Foresiet has outlined key indicators that readers learn to recognize the red flags like anomalous activities within Ivanti log files and suspicious SAML authentication requests containing encoded commands indicative of a security breach.

Evidence of exploitation can be found within the following Ivanti log file (log.localhostX-DAY-YEAR-XX-XX_XX_XX_XX-(XXX).access) in which, unauthenticated threat actors can be seen issuing a SAML authentication request which contains an encoded command within the 'RetrievalMethod URI':

The URL encoded request contains a Base64 encoded command within the requested URI. Removing the URI encoding reveals

Complete command with previous Base64 text highlighted in Red

The 'echo' command is used to output the results of the 'uname' command to the file 'index2.txt' in a publicly accessible directory using the bash command interpreter and Base64 decode utility.

The content of the file 'index2.txt' contains the output of the 'uname' command as follows:

The content of the file reveals the username under which the command was executed, in this case the 'root' user (user id 0).

This is almost certainly an internal reconnaissance activity to confirm that the exploit technique will/has given attackers root access to the Ivanti device. The creation time of the file and the timestamp within the file indicates when the 'uname' command was executed. This can be useful if access logs have been deleted by attackers.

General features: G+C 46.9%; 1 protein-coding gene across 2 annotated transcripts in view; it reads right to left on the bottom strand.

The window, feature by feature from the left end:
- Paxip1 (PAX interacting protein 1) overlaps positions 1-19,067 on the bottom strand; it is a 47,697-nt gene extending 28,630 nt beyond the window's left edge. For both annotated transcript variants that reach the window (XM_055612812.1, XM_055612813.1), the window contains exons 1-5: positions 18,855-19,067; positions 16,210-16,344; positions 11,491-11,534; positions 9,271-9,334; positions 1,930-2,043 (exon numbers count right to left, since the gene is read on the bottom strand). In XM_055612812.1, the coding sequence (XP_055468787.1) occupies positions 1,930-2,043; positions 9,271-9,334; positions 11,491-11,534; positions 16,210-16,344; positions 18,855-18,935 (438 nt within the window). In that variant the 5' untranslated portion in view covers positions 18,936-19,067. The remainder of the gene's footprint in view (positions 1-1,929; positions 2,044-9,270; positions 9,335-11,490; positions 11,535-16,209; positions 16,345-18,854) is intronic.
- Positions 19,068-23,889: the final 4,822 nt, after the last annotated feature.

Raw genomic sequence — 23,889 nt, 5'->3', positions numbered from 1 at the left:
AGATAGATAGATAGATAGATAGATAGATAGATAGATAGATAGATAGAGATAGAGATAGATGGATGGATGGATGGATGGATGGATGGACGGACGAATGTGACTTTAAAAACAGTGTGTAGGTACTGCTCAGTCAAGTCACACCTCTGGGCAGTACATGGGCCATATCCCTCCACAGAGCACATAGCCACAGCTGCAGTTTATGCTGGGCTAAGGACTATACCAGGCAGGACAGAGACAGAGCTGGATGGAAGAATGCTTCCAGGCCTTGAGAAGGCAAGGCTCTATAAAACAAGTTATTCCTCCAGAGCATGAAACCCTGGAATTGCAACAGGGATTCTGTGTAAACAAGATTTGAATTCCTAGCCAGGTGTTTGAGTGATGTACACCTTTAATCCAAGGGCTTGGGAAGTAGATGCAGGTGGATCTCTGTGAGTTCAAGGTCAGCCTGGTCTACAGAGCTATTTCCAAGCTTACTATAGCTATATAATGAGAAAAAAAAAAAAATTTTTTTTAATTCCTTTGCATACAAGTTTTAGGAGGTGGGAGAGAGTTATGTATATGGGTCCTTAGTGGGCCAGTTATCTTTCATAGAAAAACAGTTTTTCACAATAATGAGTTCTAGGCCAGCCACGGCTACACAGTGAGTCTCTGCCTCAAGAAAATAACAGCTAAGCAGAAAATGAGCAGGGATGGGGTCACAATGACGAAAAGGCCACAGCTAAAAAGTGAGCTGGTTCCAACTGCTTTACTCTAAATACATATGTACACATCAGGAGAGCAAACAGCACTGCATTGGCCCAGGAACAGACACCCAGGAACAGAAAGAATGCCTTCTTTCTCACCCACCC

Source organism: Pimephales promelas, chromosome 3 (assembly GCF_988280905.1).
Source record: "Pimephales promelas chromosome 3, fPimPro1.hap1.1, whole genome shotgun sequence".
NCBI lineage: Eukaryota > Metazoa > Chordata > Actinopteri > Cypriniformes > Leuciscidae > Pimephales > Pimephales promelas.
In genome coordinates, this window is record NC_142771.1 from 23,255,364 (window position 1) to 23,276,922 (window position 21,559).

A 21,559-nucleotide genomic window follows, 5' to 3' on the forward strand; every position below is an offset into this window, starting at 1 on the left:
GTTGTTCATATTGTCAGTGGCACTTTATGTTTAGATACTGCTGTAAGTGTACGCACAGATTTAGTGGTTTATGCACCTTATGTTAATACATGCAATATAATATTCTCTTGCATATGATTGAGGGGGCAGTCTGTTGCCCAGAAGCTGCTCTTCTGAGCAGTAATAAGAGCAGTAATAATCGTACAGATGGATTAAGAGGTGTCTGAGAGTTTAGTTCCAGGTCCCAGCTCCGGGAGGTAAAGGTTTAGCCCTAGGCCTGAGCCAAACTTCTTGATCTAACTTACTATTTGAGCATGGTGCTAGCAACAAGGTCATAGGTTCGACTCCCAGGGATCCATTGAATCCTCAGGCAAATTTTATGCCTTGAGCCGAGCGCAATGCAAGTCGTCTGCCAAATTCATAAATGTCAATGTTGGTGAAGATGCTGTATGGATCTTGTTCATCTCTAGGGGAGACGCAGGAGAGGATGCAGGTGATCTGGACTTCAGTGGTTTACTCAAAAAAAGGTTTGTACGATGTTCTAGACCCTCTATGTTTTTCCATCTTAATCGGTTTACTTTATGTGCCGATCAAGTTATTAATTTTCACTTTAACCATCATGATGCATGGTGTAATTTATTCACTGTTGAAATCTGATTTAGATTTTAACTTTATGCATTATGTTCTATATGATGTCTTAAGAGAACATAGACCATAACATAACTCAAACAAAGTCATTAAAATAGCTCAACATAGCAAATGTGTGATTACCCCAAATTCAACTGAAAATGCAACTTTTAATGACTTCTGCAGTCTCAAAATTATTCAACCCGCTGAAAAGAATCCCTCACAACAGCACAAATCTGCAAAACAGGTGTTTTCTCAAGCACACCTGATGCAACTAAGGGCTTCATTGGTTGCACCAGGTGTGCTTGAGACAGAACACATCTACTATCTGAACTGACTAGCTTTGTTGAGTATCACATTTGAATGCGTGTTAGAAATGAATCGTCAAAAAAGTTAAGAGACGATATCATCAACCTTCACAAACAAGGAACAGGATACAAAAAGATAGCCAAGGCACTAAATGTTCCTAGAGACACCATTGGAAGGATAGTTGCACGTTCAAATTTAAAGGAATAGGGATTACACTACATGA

The Backdoor Unveiled

Once deployed, the DSLog backdoor operates surreptitiously within Ivanti devices, allowing threat actors to execute commands remotely. By exploiting vulnerabilities in existing Perl files, such as '', attackers can clandestinely access and manipulate critical functions, evading detection and prolonging their illicit activities.

Following a successful attempt, the following SAML request is issued:

The URL encoded request contains a Base64 encoded command within the requested URI

Complete command with previous Base64 text highlighted in orange

In this instance, the 'mount' command is used to ensure that the attacker has read/write permissions on the file system. Next the script attempts to detect whether the '' Perl script, a legitimate command normally used to log events on the Ivanti device, has already been modified by the attacker. The command searches the file for the string 'HTTP_USER_AGENT' and if present, the script responds with 'OK'. This will essentially tell the attacker if their malicious code is already in place.